Incarcerated Ch. 7 Debtor Not Exempt From Credit Counseling

Bloomberg Law’s® Bankruptcy Law News publishes case summaries of the most recent important bankruptcy law decisions, tracks major commercial bankruptcies, and reports on developments in bankruptcy...

By Diane Davis

Nov. 25 — Incarceration doesn’t exempt a debtor from the requirement of completing a credit counseling and financial management course prior to filing bankruptcy ( Black v. Eggmann , 2016 BL 389433, S.D. Ill., No. 16-cv-0867-MJR, 11/22/16 ).

Judge Michael J. Reagan of the U.S. District Court for the Southern District of Illiniois Nov. 22 concluded that the bankruptcy court was correct in dismissing the debtor’s Chapter 7 bankruptcy case.

Following amendments to the Bankruptcy Code under the Bankruptcy Abuse Prevention and Consumer Protection Act, “any individual, under any chapter, and regardless of whether he or she has primarily consumer or business debts, is required to obtain credit and budget counseling during the 180-day period preceding the filing of his or her petition,” according to Bloomberg Law: Bankruptcy Treatise, pt. I, ch. 9 (D. Michael Lynn et al. eds., 2016).

The Code provides certain exceptions to the requirement, but incarceration isn’t one of them. Courts generally conclude that “disability” doesn’t include incarceration, according to Bloomberg Law: Bankruptcy Treatise.

The credit counseling requirement under Bankruptcy Code Section 109(h)(4) doesn’t apply to a debtor who the court determines is unable to complete the requirement because of “incapacity, disability, or active military duty in a military combat zone.”

The Code defines “disability” as the debtor being “so physically impaired as to be unable, after reasonable effort, to participate in an in person, telephone, or Internet briefing.”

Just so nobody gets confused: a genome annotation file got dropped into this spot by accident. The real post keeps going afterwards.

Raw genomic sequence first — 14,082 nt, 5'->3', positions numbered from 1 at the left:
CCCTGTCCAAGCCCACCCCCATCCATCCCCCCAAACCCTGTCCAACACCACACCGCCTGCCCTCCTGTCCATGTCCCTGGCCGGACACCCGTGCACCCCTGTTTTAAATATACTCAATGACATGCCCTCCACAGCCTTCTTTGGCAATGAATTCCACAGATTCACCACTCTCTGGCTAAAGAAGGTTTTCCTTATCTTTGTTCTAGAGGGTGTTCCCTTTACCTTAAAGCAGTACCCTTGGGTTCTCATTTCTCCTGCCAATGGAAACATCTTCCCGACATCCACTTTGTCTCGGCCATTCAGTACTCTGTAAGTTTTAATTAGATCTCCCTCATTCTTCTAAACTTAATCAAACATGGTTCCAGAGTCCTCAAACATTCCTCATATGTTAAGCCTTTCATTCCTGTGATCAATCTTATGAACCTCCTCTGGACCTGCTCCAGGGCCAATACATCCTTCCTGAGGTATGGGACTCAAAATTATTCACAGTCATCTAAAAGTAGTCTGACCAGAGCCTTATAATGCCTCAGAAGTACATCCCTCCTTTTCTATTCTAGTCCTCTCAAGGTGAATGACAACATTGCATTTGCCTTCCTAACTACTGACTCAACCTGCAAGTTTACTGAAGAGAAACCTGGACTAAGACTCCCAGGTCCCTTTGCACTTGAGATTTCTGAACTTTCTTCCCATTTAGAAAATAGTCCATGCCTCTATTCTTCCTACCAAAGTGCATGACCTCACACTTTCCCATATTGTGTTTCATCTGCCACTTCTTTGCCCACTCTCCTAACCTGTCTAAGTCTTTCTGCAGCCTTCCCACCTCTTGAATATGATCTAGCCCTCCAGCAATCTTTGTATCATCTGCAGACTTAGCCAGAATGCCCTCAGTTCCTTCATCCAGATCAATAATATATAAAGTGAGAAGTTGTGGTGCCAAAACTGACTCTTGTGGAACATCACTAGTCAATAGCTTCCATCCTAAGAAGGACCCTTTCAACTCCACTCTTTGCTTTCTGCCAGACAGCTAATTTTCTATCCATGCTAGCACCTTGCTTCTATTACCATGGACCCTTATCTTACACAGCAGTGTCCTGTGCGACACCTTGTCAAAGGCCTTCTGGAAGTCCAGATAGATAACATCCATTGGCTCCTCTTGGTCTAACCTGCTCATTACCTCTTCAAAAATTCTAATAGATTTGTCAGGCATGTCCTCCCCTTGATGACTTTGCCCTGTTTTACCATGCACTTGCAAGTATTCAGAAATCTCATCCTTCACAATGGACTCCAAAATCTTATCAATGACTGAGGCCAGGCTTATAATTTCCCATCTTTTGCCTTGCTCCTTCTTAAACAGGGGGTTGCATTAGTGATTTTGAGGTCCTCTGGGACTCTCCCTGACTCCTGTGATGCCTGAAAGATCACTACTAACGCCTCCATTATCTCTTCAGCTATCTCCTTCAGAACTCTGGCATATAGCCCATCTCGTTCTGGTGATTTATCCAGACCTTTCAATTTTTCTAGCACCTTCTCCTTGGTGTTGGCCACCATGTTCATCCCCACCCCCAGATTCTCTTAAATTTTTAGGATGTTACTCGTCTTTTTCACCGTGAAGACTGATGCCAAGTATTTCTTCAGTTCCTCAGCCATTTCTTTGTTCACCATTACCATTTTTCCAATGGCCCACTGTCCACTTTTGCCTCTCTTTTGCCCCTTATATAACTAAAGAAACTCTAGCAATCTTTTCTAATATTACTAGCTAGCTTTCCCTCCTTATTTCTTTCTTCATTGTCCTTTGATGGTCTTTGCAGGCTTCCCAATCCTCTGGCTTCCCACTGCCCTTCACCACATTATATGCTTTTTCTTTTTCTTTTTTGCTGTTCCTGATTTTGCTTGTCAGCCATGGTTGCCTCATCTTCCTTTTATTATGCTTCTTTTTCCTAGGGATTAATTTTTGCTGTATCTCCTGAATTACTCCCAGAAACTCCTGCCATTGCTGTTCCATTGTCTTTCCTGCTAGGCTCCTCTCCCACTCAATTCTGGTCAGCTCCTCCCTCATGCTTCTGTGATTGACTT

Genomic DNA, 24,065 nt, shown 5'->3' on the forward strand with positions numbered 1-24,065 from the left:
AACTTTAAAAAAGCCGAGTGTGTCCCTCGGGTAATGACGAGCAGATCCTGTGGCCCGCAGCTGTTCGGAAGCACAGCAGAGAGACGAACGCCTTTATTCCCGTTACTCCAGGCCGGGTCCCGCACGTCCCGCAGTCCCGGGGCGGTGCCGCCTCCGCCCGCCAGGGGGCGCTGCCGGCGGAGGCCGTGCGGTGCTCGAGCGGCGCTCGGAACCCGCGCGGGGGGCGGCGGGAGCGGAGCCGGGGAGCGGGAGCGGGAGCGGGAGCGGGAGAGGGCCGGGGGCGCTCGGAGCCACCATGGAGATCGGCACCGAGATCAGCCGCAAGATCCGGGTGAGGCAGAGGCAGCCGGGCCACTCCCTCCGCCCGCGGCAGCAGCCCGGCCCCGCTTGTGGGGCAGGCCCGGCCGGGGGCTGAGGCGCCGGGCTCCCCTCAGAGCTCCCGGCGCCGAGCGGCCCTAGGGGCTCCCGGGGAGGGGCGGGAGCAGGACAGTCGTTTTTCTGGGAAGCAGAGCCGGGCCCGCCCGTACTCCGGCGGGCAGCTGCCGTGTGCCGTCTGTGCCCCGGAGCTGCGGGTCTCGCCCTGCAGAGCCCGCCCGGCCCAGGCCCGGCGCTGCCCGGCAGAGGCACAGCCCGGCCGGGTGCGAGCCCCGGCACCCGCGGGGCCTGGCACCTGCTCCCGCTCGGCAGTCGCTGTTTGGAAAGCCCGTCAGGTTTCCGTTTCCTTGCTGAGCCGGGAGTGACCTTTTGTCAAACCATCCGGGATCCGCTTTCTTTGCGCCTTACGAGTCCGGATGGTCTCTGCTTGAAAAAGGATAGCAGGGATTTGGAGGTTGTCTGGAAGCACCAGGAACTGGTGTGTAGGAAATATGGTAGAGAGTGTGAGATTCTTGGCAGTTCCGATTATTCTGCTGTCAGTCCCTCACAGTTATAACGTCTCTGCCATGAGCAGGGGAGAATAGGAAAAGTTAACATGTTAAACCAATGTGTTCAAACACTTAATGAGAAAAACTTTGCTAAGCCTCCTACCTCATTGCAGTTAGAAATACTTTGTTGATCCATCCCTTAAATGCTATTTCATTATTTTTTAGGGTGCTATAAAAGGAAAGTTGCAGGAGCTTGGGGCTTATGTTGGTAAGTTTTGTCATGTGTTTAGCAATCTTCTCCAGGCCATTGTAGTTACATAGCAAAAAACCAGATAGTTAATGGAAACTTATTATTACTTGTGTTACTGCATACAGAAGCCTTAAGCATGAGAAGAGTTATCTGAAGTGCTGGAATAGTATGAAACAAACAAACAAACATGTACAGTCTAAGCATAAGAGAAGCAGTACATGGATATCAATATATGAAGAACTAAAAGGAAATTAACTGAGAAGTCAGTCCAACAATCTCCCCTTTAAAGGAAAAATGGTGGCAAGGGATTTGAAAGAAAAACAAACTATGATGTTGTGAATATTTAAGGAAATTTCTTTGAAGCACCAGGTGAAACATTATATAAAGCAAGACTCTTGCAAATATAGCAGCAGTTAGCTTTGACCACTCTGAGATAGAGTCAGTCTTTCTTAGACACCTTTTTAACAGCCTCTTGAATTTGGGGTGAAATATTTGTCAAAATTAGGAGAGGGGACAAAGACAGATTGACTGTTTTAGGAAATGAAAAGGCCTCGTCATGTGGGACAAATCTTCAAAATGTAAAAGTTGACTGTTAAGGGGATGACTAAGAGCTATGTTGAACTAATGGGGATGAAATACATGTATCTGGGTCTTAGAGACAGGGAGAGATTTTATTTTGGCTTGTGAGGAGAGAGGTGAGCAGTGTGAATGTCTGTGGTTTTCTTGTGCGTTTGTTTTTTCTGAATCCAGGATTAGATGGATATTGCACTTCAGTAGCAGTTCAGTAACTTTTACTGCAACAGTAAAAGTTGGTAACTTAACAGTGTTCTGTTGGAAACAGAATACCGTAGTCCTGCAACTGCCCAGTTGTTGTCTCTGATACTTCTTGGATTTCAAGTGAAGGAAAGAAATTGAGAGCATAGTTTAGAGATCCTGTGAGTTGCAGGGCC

Debtor George James Black is an inmate in the Bureau of Prisons at FCI Greenville. He filed for Chapter 7 bankruptcy and asked the court for an exemption from the rule requiring him to complete credit counseling and a financial management course because he was unable to do so while incarcerated.

In a Chapter 7 bankruptcy, a debtor’s nonexempt assets are liquidated by a trustee and the proceeds are distributed to creditors.

The bankruptcy court denied the exemption, but gave him an extension to complete the requirements. When the debtor failed to supply the required proof of completion, the court dismissed his case.

The debtor argued that his incarceration was a “disability” and that the bankruptcy court requirements are “in essence denying him access to the courts due to his status of incarceration.”

The bankruptcy court’s application of the credit counseling requirement wasn’t clearly erroneous, the court said. “The statute provides certain clearly delineated exceptions to the requirement, and incarceration is not one of them,” the court said.

The debtor could have reached out to the bankruptcy court judge regarding the oath issue or the need for further continuances, but he didn’t do so, the court said. Because the debtor didn’t communicate with the court about the problems he was facing, there was no denial of access to the courts, the court said.

Debtor/appellant George James Black, Greenville, Ill., represented himself pro se.

U.S. Bankruptcy Court, East St. Louis, Ill., represented interested party Bankruptcy Clerk.

Chapter 7 trustee Robert E. Eggmann, III, Desai Eggmann Mason LLC, Clayton, Mo., represented himself.

To contact the reporter on this story: Diane Davis in Washington, D.C. at

To contact the editor responsible for this story: Jay Horowitz at

Copyright © 2016 The Bureau of National Affairs, Inc. All Rights Reserved.

Request Bankruptcy Law News on Bloomberg Law